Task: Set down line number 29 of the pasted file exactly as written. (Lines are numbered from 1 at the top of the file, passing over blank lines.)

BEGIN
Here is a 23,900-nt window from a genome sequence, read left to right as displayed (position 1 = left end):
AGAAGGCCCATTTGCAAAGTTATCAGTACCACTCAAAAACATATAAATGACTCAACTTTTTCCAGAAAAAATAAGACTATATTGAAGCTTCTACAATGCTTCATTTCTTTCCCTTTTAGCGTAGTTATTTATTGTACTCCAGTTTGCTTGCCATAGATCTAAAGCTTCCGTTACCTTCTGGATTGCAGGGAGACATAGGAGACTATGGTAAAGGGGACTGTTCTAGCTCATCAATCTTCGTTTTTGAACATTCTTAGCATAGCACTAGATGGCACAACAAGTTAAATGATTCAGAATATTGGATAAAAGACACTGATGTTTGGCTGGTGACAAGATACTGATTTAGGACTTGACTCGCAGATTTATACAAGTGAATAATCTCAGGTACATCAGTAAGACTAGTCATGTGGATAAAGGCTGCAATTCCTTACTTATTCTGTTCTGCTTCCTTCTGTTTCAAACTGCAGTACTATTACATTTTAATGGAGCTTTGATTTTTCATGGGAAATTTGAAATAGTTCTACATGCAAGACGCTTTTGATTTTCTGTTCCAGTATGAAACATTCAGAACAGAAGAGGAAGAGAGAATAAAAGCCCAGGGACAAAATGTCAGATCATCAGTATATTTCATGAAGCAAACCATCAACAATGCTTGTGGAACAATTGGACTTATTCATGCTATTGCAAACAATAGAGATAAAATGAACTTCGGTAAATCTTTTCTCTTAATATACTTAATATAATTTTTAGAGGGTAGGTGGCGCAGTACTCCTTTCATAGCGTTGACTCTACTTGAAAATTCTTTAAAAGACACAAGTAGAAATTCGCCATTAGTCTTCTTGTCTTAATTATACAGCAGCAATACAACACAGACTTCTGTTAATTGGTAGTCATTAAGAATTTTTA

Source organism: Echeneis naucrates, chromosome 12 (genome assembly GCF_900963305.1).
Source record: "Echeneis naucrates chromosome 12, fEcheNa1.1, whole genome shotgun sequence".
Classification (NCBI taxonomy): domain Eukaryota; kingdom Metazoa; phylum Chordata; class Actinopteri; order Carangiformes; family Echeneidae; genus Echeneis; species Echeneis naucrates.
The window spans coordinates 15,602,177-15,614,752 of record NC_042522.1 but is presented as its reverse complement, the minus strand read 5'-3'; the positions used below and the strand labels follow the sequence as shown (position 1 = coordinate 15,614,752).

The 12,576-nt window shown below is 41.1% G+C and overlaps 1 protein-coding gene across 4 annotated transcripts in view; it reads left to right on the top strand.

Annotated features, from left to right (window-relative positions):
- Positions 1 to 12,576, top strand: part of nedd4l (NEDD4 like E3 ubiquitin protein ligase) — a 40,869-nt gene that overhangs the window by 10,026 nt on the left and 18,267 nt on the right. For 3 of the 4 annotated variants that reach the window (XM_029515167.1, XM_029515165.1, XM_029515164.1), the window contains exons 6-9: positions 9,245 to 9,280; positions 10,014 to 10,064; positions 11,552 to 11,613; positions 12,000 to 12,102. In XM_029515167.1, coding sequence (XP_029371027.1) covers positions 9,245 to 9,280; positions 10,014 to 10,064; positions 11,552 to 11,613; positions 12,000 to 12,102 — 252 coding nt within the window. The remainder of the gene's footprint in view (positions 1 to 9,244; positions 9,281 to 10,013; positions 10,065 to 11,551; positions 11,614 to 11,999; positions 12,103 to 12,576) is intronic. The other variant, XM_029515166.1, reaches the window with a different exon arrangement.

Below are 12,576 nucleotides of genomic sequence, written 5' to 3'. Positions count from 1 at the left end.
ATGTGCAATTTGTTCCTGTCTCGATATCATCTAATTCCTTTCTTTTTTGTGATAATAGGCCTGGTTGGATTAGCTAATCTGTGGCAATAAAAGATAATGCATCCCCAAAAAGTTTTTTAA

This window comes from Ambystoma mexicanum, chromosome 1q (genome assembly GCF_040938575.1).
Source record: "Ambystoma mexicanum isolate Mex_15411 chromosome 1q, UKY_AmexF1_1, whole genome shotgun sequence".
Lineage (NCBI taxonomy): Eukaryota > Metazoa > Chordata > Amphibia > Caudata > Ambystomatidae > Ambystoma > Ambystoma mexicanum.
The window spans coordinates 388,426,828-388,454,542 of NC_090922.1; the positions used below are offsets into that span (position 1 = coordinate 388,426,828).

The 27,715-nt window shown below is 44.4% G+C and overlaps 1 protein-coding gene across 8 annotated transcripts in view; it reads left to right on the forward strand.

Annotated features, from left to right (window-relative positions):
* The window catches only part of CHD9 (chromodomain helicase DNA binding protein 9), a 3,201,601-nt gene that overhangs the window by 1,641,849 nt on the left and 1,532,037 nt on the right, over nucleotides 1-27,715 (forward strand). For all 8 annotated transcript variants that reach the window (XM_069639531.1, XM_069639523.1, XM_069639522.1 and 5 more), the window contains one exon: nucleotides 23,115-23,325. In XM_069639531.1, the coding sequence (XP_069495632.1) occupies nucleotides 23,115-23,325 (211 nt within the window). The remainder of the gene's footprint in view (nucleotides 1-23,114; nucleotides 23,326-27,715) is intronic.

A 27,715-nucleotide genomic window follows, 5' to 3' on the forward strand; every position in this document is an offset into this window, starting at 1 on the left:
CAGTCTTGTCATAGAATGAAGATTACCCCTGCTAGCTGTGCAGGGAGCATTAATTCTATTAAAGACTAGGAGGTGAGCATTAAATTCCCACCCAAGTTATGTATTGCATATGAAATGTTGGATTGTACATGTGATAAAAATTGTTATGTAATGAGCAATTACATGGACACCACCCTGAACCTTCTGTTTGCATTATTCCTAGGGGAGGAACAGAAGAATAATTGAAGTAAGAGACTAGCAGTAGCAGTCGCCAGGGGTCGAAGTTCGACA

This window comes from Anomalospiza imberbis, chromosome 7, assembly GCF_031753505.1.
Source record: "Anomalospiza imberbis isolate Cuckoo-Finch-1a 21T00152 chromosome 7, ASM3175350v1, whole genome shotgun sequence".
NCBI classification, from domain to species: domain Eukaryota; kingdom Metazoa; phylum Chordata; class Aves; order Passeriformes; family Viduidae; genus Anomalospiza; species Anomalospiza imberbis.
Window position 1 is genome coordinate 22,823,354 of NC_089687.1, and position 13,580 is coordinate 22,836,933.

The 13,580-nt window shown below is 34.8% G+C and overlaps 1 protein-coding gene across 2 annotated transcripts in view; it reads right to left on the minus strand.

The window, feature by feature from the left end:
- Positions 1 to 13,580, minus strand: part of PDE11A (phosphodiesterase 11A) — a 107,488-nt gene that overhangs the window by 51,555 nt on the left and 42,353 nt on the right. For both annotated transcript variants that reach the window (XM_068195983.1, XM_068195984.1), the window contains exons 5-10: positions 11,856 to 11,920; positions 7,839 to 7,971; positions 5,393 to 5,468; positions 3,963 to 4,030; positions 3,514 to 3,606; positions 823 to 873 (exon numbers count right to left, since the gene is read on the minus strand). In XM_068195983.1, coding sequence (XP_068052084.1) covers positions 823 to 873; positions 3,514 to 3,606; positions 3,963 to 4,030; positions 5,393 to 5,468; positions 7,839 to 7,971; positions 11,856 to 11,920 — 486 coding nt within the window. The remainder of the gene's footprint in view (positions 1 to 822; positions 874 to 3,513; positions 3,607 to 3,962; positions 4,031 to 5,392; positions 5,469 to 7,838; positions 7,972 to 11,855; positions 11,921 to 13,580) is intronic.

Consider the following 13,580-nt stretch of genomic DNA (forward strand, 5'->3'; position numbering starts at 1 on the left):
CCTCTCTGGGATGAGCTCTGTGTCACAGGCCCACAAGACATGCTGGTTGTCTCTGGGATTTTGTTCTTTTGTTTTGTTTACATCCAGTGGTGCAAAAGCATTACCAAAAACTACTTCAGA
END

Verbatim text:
CCTCTCTGGGATGAGCTCTGTGTCACAGGCCCACAAGACATGCTGGTTGTCTCTGGGATTTTGTTCTTTTGTTTTGTTTACATCCAGTGGTGCAAAAGCATTACCAAAAACTACTTCAGA